Katharine Gelber

What we now know about student evaluations is much more depressing than you thought

Many in the education sector believe Students Evaluations of Teaching (SETs) evidence a gender bias. There have been decades of research into whether this is the case, however the results are often inconclusive. Although a recent large study at UNSW, relying on over 5000,000 survey results across 7 years, found evidence of bias against teachers identifying as women, and those with non-English speaking backgrounds, other studies have been inconclusive, or found that gender bias does not exist.

This disagreement can sometimes be explained by investigating the research design used in each of the studies more closely. For example, qualitative studies that look beyond the scores achieved by teachers  tend to suggest that gender may lead students to reward different kinds of behaviour in male and female identified teachers, including in my field, political science.

Given this disagreement, our team of researchers decided to undertake a new study which focussed on the comments that students wrote in their evaluations. In our paper, Gendered mundanities: gender bias in student evaluations of teaching in political science, we looked at all the evaluations in the School of Political Science and International Studies at the University of Queensland from 2015 to 2018, and examined the students’ answers to the standard qualitative questions in the SETs. What aspects of this teacher’s approach best helped your learning? What would you have liked this teacher to have done differently?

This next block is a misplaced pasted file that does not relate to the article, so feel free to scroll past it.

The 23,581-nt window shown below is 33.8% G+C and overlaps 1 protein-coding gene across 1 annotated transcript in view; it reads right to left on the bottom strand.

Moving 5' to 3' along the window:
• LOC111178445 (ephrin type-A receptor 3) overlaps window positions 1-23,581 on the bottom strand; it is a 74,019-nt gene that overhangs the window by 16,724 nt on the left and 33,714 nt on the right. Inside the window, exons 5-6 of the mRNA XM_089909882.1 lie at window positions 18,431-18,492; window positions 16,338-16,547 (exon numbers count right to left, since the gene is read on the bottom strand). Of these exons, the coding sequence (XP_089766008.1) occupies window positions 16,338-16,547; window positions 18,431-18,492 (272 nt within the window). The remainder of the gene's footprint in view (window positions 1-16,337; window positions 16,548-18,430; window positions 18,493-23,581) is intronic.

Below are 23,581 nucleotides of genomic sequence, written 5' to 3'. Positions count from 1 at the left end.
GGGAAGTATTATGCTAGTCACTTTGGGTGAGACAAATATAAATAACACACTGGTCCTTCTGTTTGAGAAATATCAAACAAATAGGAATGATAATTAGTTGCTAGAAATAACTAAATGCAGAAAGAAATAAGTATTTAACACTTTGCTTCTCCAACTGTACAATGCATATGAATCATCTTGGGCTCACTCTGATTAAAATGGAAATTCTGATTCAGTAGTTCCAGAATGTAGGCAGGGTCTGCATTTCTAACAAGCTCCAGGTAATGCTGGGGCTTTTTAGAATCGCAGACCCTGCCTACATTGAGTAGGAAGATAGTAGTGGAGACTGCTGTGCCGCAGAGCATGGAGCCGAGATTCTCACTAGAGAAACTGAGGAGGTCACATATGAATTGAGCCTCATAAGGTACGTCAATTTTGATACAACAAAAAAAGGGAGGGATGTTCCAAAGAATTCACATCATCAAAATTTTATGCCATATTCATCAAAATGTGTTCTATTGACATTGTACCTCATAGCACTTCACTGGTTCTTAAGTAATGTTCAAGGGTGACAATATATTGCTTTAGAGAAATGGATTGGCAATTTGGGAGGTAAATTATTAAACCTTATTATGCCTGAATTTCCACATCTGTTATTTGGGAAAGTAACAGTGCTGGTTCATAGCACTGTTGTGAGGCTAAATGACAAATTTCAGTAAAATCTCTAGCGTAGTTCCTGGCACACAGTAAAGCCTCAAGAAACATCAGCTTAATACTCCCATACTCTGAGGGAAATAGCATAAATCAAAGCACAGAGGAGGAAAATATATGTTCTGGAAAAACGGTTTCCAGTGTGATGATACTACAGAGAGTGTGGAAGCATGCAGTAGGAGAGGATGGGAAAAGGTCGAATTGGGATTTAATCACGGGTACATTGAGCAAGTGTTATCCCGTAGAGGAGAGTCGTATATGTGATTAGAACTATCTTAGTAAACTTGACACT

The University has an internal procedure for removing egregiously offensive comments from the surveys before they are passed on to the staff. This is important, since evidence from other Australian universities shows that some allow these comments to be passed on to staff, having a significant negative impact on their wellbeing and safety at work. The set of data we worked with had 0.15% of comments redacted, a very small proportion.

It is important to note that results of these evaluations in terms of the actual scores were high. They also showed no evidence of gender bias in so far as there was no statistically significant difference in the scores achieved by male and female identified teachers. This enabled us to focus on the question of whether the exact same set of data – showing that both male and female identified teachers achieve similarly high teaching scores – may produce a different result using a qualitative research design. We undertook a qualitative content analysis of the students’ answers to the two open ended questions.

Our first finding was that both male and female identified students evaluated female identified teachers in similar ways, but that male and female identified students evaluated male identified teachers in different ways. This implies that gender is doing some work, because otherwise the results would be similar for both groups of teachers. So we needed to look further to find out what kind of work that was.